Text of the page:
The three Republican Senators who joined with Democrats to pass the first stimulus package expressed hesitation over the idea of a second package but could not reject the idea outright.
On Tuesday, Speaker Nancy Pelosi said she would “keep the door open” with regards to another stimulus bill, and the Politico reported that House Appropriations Committee Chairman David Obey had already begun work on it.
In response, Maine Sens. Susan Collins and Olympia Snowe said it would be “far too premature to be discussing the possibility” and that “it’s too early to tell” whether or not the stimulus bill would be appropriate,” respectively. Sen. Arlen Specter, (Penn.) simply “chose not to speculate” on the prospect.
The initial $787 billion stimulus measure was passed only last month. Collins, Snowe and Specter received widespread criticism after they voted with Democrats, denying Senate Republicans the opportunity to filibuster the bill.
“Congress isn’t even waiting around to see if the last stimulus worked before declaring that they want more spending. This proves that ideology rather than economics is driving the calls for stimulus bills,” said Brian Riedl, Senior Federal Budget Analyst at the Heritage Foundation.
In an interview on February 24, Republican Party Chairman Micheal Steele told Fox News that he would consider withholding campaign funds from the Senators in their coming reelection campaigns. But the RNC later took his words back in a memo to MSNBC: "The RNC has no intention of getting involved in primaries.”
It might not matter to Arlen Specter. He chose to ride the fence with a second stimulus amidst speculation that he will switch parties after his vote on an upcoming Card Check bill. The Daily Kos suggested that a vote in favor of card check could mean Specter will leave the GOP, while a vote against it could mean he’s sticking around.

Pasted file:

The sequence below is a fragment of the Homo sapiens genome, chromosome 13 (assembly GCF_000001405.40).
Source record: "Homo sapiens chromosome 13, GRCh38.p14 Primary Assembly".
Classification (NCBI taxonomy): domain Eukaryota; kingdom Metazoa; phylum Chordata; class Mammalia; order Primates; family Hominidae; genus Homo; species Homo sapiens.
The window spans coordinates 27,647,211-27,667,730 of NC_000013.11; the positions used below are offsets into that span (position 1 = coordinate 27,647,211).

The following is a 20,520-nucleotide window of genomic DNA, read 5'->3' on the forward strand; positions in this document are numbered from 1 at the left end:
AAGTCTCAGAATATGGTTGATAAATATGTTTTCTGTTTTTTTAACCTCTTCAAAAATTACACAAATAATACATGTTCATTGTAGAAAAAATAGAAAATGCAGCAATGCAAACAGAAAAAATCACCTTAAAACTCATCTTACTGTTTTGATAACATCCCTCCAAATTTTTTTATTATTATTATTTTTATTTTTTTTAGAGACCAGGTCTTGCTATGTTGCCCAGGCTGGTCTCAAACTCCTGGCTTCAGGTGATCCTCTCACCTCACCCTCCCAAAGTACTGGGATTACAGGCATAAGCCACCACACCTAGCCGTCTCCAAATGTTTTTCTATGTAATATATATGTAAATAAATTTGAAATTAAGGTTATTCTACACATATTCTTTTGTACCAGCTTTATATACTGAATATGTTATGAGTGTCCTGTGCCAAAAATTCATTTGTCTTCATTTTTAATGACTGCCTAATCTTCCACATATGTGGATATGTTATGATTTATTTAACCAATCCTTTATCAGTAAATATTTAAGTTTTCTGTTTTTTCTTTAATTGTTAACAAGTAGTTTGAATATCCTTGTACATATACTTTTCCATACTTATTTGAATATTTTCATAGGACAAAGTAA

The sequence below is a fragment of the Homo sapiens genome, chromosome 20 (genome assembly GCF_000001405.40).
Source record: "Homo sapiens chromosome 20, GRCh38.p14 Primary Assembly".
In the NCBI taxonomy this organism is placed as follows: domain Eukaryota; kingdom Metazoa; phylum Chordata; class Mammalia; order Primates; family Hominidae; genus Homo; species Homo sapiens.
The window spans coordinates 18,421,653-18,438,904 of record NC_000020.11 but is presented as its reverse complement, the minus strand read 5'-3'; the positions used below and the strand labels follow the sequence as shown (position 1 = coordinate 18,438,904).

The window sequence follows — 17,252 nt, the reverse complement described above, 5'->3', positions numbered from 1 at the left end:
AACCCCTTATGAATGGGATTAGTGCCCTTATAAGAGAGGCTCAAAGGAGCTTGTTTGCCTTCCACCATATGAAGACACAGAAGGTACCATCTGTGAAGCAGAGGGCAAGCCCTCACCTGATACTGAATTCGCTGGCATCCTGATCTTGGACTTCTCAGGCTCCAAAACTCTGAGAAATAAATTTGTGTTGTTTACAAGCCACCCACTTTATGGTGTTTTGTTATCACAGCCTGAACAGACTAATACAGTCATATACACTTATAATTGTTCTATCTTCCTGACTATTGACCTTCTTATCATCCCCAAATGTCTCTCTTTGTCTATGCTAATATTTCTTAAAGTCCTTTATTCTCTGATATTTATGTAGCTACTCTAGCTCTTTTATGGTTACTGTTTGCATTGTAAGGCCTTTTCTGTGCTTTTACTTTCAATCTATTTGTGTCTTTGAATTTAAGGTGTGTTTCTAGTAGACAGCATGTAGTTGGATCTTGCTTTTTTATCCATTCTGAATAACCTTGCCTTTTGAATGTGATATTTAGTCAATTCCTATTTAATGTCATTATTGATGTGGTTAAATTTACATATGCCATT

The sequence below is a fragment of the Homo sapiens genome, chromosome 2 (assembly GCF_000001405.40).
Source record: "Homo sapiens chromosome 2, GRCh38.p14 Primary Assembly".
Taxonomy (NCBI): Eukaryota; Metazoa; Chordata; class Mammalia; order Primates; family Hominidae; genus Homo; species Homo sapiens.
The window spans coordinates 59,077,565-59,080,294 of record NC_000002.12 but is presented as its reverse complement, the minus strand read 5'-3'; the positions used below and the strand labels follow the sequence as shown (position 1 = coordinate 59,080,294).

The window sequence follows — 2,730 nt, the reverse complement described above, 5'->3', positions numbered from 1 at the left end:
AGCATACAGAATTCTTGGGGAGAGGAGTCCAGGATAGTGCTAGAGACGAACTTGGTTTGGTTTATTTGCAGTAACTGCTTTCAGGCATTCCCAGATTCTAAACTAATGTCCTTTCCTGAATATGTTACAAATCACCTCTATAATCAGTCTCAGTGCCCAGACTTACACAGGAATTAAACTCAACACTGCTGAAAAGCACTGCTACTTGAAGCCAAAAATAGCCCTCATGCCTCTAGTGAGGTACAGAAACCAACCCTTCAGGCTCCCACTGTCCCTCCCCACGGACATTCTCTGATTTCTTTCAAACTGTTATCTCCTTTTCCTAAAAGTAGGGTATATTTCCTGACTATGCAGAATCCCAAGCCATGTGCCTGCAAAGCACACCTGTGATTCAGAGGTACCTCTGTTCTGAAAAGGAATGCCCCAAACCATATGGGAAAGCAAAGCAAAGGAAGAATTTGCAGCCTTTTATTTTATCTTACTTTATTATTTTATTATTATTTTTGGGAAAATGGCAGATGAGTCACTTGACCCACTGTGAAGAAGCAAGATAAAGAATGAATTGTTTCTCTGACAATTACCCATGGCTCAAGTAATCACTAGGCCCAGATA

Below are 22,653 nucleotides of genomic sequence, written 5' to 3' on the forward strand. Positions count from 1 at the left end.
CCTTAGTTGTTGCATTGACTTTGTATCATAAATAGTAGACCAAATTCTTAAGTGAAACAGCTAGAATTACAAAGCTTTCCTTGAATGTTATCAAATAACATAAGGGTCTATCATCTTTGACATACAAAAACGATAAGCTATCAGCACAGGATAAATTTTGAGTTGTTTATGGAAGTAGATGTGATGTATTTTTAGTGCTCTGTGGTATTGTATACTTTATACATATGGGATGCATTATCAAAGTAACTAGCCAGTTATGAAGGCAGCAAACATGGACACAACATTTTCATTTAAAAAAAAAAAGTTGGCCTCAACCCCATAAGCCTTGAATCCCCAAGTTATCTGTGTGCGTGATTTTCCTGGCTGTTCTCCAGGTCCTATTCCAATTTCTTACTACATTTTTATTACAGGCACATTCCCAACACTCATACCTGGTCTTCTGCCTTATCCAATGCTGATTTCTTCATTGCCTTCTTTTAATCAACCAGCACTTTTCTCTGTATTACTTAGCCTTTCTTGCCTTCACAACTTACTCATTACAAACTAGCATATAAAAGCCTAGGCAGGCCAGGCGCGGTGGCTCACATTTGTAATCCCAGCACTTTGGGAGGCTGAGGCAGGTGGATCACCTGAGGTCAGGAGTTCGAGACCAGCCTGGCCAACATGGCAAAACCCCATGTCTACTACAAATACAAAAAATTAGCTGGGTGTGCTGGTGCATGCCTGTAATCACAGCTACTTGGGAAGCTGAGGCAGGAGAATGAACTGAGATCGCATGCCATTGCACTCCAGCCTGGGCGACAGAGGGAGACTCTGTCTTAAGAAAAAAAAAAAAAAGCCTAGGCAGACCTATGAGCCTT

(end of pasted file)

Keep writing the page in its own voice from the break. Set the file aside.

In Maine, the stakes may not be much higher. Julie Ann O’Brien, executive director of the Maine Republican Party, told Newsmax.com that she didn’t expect Snowe or Collins to suffer politically, given the centrist leanings of many conservatives in her state.
That’s not likely if Grover Norquist has anything to do with it.
“This is ‘Keynesian Kitchen Sink Economics’ at its best. Neither history nor the fact that the markets aren’t buying the “stimulus” seems to have taught Pelosi, Obama and Reid a lesson,” he said.
House Republicans Cathy McMorris Rodgers (Wash.) and Mike Pence (Ind.) talked about their differences with centrist Republicans in a conference call yesterday.
“It is important that people all across this country realize that we have a different approach. Its important that we put together our plan, our budget, and get together what we think would be our preferred approach,” said McMorris Rodgers.
Pence hinted at future pushbacks against those who won’t go along with a more conservative fiscal plan.
“Simply talking about self restraint, about being more responsible, is not going to capture the imagination for the American people,” he said. “Republicans are going to offer a bright line on fiscal restraint, and growth, and I think you’ll be pleasantly surprised at the degree of boldness that we offer.”